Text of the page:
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August 12, 2007


I recall being warned never to pitch cards with Freddie. In the early 60's, during our summer vacations, Eddie and I would look forward to when Dora would bring us home an entire box of cards EACH. Yankee cards were prized, of course. The cards from that team in Boston went immediately to the spokes of our bikes (several hundred dollars worth, at todays prices). And it was possible to fit 17 pieces of gum in your mouth at one time.

Dad always said Eddie was the favorite son.

As for the Red Sox, you can imagine how things have been around here over the years with a Yankees fan for a father and a husband who's a die-hard Red Sox fan.

And you're right on about that hard, stale gum Dad. Yuck! Personally, I preferred the Garbage Pail Kids cards from the 80's-90's.

Sorry but that baseball card gum was the best! So hard it could chip teeth, remove fillings with ease and destroy the toughest braces conceived by man. Publicly my Dentist loudly condemned it, but privately you knew he had to love the stuff!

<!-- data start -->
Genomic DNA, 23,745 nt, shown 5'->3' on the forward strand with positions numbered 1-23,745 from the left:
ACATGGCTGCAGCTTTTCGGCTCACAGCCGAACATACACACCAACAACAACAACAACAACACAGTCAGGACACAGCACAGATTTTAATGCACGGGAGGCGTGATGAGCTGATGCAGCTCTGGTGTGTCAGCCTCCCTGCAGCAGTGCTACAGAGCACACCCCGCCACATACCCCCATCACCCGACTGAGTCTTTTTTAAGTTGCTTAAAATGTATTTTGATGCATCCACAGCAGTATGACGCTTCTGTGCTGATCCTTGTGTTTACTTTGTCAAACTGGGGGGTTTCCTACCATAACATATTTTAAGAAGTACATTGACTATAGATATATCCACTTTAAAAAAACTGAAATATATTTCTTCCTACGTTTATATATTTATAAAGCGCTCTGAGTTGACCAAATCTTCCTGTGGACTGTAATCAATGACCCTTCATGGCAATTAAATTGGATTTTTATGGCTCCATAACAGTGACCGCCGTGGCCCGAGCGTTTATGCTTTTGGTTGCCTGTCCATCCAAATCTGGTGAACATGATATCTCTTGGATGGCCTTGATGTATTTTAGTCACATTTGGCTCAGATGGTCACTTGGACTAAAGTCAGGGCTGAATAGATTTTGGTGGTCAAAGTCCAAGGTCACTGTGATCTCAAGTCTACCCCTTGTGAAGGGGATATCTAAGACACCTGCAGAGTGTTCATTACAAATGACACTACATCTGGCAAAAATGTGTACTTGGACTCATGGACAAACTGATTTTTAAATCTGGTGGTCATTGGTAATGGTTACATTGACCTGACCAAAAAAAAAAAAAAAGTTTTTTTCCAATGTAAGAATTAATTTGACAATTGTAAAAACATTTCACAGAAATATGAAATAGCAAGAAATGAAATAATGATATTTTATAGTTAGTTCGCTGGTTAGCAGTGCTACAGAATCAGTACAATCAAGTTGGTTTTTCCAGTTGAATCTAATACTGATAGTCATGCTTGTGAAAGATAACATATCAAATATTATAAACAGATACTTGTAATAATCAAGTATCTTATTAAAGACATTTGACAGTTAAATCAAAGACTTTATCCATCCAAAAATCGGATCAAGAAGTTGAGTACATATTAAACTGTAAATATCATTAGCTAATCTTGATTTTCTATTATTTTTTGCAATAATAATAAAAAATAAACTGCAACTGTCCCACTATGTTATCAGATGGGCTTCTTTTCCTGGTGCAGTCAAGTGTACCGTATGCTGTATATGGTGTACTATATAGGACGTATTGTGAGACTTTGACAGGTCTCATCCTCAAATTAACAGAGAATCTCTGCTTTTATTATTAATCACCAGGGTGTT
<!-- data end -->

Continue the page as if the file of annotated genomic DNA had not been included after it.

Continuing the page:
I still have all of my baseball cards and they're not for sale. Even the Yankees.

And no lie, when I was a kid the store I went to complete my sets?

My Mom Threw Out My Baseball Cards in Attleboro, Mass.

Hater: No kidding! I guess all of the Meddling Mothers are in cahoots.

Dad: Does gum still come with the cards? Do they still sell cards? And, also, what's baseball?

Sally: Did they sell garbage-flavored gum to go with the Garbage Pail-themed cards?

I had a similar thing happen to me. I had complete sets of Yankees, if memory serves, from '55-'61, to include 2 or three Mantle MVP cards from '56. I also had fairly complete sets of Dodger and Giant cards from their last two years in NY. While in the Army '68-'71, my Alzheimer inflicted Mother, not knowing what they were, trashed innumerable boxes stored in the back of my closet. I was able to collect these cards for two reasons. Most of my friends in my neighborhood were Red Sox fans, so trading was easy. And I too was fairly proficient at the art of pitching cards. Weren't they the greatest days of our lives?
One added note. I went to St Francis Parochial School, in Fair Haven, on Ferry St. There was a Joseph Donroe in my class. If this is who you are talking about, I'd love to make contact with him.


My cousin Joe moved to Hamden around 1957-58. I'm not sure where he lived prior to that but Fair Haven sounds very possible. I know that my dad, Joe's uncle, talked alot about the Ferry Street section. I do not have Joe's address or e-mail but I'm pretty sure he still lives with his wife Judy in the greater New Haven area. Try a Google or Switchboard search.

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